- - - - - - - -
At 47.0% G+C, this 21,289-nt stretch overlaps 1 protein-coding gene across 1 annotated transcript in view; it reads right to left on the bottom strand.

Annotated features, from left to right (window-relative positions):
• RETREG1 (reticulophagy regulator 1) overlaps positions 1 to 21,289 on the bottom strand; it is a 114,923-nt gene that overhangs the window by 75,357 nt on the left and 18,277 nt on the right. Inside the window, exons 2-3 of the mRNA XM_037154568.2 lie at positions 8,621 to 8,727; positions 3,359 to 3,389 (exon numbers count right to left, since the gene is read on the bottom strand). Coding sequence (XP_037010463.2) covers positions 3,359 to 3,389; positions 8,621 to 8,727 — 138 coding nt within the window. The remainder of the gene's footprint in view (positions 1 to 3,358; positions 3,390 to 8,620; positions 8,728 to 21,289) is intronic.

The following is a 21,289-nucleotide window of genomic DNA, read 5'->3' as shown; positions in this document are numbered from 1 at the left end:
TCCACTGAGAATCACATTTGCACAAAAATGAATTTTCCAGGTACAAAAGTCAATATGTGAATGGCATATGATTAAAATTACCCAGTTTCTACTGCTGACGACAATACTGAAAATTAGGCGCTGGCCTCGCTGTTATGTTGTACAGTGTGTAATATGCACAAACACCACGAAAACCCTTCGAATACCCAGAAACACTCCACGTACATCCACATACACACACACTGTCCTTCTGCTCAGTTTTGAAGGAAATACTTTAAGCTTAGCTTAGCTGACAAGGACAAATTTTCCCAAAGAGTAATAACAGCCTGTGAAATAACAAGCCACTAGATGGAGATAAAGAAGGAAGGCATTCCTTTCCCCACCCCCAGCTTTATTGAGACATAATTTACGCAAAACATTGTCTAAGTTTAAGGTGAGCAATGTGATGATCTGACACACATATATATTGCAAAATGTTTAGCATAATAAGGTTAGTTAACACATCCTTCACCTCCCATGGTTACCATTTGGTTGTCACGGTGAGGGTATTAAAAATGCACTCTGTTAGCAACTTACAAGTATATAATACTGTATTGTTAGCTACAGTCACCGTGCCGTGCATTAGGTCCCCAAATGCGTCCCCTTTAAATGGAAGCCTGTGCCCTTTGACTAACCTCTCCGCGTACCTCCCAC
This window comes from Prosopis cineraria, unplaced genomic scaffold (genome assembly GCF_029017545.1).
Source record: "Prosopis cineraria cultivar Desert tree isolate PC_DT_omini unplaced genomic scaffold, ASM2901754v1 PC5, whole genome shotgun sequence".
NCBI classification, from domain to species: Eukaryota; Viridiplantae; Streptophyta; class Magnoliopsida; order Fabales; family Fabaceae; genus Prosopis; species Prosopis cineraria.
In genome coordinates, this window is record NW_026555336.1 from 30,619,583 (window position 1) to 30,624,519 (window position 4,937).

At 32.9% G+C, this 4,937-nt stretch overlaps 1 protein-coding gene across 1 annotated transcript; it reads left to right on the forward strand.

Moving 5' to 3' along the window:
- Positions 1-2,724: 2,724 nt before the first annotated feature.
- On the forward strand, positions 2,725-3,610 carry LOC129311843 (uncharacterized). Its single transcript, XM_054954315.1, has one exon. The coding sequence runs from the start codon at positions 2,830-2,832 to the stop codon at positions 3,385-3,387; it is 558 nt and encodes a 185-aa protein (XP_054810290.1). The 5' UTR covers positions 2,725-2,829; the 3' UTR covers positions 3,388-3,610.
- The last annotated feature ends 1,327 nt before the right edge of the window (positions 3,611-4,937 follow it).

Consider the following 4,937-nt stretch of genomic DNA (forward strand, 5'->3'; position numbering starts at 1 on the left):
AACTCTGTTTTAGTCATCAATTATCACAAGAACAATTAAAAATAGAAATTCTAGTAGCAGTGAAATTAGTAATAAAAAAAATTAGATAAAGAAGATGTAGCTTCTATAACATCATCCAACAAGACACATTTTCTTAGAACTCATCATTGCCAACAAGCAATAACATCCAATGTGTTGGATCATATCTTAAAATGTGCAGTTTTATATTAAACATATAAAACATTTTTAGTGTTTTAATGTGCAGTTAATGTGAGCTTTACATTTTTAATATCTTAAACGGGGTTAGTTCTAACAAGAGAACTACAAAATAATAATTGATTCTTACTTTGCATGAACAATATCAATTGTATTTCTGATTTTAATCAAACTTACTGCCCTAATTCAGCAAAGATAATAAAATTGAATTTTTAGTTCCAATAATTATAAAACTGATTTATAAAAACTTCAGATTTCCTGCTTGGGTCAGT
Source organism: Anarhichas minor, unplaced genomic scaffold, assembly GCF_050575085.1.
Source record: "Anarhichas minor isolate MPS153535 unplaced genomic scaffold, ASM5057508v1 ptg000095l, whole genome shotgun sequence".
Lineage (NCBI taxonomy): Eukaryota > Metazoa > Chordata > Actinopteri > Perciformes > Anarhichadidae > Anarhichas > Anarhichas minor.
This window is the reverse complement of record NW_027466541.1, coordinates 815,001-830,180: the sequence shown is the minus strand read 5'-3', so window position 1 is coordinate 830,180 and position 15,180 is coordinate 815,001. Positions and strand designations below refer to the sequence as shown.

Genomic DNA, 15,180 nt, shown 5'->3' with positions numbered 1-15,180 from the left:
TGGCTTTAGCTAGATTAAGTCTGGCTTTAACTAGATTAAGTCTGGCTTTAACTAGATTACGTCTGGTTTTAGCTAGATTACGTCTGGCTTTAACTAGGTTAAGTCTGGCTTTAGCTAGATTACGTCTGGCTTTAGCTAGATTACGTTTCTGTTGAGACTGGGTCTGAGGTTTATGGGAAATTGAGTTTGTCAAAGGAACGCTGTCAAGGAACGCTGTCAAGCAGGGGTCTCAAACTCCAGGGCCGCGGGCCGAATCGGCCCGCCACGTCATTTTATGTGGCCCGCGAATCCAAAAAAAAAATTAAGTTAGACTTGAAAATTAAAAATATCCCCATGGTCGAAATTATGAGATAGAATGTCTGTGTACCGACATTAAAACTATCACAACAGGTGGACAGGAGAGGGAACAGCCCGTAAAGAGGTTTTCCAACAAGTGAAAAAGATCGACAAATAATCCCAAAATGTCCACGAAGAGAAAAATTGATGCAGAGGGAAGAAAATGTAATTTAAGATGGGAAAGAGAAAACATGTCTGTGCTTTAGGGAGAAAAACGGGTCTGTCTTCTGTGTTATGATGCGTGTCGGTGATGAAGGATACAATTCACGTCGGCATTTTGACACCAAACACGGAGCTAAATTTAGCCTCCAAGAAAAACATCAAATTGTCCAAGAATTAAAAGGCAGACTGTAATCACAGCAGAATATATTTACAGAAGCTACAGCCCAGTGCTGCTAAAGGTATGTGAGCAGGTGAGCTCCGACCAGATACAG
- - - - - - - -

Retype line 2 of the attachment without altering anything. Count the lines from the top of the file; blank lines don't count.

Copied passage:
Annotated features, from left to right (window-relative positions):